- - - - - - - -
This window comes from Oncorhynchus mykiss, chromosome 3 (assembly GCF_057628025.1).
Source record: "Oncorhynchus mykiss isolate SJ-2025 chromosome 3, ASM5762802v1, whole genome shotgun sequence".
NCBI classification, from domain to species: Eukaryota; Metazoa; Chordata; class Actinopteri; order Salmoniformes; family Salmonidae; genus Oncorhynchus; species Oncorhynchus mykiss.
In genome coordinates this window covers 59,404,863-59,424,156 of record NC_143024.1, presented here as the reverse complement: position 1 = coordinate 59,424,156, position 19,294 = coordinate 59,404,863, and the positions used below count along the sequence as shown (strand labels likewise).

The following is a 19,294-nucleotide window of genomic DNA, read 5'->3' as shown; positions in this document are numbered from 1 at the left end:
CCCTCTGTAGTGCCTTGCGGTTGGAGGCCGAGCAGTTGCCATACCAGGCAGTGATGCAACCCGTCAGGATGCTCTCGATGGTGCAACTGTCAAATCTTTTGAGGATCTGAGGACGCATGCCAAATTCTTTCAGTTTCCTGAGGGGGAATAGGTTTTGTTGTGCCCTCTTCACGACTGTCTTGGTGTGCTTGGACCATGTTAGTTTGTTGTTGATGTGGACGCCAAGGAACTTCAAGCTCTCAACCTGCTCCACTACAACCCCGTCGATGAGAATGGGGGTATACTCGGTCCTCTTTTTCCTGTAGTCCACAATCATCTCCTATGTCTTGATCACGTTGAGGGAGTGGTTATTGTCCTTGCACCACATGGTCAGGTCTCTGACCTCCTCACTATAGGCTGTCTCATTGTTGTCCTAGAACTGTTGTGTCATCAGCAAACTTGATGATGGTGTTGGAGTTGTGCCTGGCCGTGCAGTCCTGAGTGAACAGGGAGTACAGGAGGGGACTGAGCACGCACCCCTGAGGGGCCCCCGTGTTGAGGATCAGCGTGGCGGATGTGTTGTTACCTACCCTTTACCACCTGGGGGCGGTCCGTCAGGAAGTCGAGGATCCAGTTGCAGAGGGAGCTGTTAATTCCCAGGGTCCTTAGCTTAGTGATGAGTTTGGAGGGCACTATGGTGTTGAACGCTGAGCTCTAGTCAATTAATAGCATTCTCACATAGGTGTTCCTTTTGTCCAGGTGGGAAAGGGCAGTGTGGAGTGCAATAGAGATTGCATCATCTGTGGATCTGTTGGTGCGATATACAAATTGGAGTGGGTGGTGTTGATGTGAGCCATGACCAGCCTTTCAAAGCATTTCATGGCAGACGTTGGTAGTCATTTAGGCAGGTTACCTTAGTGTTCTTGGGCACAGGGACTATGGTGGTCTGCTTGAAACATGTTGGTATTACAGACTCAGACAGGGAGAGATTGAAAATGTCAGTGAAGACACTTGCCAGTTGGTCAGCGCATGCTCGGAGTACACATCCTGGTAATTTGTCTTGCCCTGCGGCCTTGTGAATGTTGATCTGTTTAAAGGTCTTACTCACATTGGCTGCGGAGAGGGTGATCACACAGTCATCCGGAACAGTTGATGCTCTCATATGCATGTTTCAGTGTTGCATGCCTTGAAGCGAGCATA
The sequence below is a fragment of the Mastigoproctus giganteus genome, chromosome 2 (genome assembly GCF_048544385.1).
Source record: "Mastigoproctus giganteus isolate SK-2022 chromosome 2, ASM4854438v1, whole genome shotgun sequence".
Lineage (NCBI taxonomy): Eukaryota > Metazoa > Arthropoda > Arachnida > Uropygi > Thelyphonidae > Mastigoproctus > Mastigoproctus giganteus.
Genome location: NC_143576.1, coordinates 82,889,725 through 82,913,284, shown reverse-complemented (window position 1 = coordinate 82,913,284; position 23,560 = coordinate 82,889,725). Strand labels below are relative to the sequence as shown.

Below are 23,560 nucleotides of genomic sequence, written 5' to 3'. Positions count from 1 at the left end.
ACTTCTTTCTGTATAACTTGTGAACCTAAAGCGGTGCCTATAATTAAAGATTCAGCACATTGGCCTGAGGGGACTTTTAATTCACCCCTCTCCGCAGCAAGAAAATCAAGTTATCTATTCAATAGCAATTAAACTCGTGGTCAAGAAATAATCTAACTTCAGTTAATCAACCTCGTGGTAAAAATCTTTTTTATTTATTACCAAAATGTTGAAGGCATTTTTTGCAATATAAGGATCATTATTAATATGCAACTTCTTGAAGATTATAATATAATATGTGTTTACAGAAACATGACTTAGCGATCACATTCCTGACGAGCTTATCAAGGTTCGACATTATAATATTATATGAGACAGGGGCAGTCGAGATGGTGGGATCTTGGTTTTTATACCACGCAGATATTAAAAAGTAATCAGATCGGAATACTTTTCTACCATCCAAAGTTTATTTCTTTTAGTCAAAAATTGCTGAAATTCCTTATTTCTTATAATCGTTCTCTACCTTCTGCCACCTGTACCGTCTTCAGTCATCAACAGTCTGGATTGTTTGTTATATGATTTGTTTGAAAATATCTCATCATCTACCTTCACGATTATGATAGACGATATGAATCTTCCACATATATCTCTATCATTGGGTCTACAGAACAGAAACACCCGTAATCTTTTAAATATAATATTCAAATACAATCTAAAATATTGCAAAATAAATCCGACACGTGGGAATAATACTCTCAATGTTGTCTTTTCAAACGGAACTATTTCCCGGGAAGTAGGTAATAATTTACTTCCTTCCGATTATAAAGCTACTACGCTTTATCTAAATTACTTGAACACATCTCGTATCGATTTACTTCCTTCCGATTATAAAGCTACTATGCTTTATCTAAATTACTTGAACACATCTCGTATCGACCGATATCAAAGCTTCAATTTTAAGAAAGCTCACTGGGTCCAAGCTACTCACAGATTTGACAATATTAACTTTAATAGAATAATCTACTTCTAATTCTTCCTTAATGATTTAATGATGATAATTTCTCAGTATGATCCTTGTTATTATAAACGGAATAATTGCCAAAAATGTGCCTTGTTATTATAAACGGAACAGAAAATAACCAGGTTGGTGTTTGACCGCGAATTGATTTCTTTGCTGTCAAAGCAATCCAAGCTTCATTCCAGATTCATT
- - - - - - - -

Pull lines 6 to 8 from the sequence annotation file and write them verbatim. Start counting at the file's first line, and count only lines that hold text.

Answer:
CCCTCTGTAGTGCCTTGCGGTTGGAGGCCGAGCAGTTGCCATACCAGGCAGTGATGCAACCCGTCAGGATGCTCTCGATGGTGCAACTGTCAAATCTTTTGAGGATCTGAGGACGCATGCCAAATTCTTTCAGTTTCCTGAGGGGGAATAGGTTTTGTTGTGCCCTCTTCACGACTGTCTTGGTGTGCTTGGACCATGTTAGTTTGTTGTTGATGTGGACGCCAAGGAACTTCAAGCTCTCAACCTGCTCCACTACAACCCCGTCGATGAGAATGGGGGTATACTCGGTCCTCTTTTTCCTGTAGTCCACAATCATCTCCTATGTCTTGATCACGTTGAGGGAGTGGTTATTGTCCTTGCACCACATGGTCAGGTCTCTGACCTCCTCACTATAGGCTGTCTCATTGTTGTCCTAGAACTGTTGTGTCATCAGCAAACTTGATGATGGTGTTGGAGTTGTGCCTGGCCGTGCAGTCCTGAGTGAACAGGGAGTACAGGAGGGGACTGAGCACGCACCCCTGAGGGGCCCCCGTGTTGAGGATCAGCGTGGCGGATGTGTTGTTACCTACCCTTTACCACCTGGGGGCGGTCCGTCAGGAAGTCGAGGATCCAGTTGCAGAGGGAGCTGTTAATTCCCAGGGTCCTTAGCTTAGTGATGAGTTTGGAGGGCACTATGGTGTTGAACGCTGAGCTCTAGTCAATTAATAGCATTCTCACATAGGTGTTCCTTTTGTCCAGGTGGGAAAGGGCAGTGTGGAGTGCAATAGAGATTGCATCATCTGTGGATCTGTTGGTGCGATATACAAATTGGAGTGGGTGGTGTTGATGTGAGCCATGACCAGCCTTTCAAAGCATTTCATGGCAGACGTTGGTAGTCATTTAGGCAGGTTACCTTAGTGTTCTTGGGCACAGGGACTATGGTGGTCTGCTTGAAACATGTTGGTATTACAGACTCAGACAGGGAGAGATTGAAAATGTCAGTGAAGACACTTGCCAGTTGGTCAGCGCATGCTCGGAGTACACATCCTGGTAATTTGTCTTGCCCTGCGGCCTTGTGAATGTTGATCTGTTTAAAGGTCTTACTCACATTGGCTGCGGAGAGGGTGATCACACAGTCATCCGGAACAGTTGATGCTCTCATATGCATGTTTCAGTGTTGCATGCCTTGAAGCGAGCATA
The sequence below is a fragment of the Mastigoproctus giganteus genome, chromosome 2 (genome assembly GCF_048544385.1).
Source record: "Mastigoproctus giganteus isolate SK-2022 chromosome 2, ASM4854438v1, whole genome shotgun sequence".